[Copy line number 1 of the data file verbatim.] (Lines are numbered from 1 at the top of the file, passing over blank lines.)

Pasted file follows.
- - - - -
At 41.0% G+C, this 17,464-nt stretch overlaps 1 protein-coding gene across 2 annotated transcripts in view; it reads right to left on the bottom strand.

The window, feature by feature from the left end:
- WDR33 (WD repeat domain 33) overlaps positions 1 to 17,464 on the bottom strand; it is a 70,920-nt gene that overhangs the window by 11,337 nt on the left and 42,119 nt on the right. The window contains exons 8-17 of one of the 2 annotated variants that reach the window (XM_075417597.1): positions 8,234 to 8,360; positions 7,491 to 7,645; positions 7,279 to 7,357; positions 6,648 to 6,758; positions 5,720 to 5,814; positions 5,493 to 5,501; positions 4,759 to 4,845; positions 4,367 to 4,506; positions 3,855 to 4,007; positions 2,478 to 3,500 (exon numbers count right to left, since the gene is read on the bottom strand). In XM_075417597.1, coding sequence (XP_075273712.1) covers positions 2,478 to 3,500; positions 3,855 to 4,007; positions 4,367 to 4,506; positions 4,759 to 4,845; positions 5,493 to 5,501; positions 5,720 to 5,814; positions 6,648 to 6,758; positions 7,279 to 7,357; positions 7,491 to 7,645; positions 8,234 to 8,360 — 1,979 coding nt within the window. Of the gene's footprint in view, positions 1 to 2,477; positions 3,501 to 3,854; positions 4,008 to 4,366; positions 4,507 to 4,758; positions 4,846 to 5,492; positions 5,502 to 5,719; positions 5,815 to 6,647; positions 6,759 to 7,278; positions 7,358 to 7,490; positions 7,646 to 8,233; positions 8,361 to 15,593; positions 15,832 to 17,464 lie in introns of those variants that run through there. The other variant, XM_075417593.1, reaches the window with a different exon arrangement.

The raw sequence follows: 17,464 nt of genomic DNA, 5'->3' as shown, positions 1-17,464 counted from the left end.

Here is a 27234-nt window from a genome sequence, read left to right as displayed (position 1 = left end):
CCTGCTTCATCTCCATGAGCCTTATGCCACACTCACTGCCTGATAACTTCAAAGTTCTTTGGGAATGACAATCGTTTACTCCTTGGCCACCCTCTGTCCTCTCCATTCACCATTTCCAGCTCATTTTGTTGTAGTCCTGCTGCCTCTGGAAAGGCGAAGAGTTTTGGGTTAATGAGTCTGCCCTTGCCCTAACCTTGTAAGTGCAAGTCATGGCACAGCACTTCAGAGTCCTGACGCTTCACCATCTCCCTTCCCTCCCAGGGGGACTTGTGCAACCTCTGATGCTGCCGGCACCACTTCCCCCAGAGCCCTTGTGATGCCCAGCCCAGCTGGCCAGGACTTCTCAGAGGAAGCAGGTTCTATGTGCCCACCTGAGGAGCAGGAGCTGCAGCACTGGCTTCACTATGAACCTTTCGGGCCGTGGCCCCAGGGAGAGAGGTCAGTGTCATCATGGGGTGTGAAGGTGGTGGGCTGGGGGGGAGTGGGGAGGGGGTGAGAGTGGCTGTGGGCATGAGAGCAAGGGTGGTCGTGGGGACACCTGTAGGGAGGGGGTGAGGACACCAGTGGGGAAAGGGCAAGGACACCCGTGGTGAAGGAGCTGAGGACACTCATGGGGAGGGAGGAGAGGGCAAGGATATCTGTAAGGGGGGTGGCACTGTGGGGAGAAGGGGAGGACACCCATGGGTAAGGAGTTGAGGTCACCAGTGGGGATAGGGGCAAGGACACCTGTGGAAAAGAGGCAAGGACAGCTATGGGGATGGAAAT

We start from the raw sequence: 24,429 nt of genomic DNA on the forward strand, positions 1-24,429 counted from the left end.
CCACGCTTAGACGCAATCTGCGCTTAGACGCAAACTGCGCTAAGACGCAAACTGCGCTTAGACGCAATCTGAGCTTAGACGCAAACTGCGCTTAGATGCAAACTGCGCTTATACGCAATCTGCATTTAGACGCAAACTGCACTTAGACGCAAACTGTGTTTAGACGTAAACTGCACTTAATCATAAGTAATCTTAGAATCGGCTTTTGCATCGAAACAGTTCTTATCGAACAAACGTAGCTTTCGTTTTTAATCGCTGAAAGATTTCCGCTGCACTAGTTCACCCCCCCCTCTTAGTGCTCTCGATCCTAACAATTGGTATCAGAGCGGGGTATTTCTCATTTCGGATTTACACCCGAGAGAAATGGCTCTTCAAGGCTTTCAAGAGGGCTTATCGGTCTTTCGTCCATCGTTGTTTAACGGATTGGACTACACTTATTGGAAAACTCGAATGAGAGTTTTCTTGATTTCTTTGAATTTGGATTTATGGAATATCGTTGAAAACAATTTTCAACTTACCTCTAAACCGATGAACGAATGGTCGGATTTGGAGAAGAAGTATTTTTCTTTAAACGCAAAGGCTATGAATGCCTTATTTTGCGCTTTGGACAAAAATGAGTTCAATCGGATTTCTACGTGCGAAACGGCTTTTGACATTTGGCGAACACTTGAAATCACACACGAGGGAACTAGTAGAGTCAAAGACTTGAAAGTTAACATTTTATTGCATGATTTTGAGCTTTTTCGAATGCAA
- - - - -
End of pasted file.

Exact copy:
At 41.0% G+C, this 17,464-nt stretch overlaps 1 protein-coding gene across 2 annotated transcripts in view; it reads right to left on the bottom strand.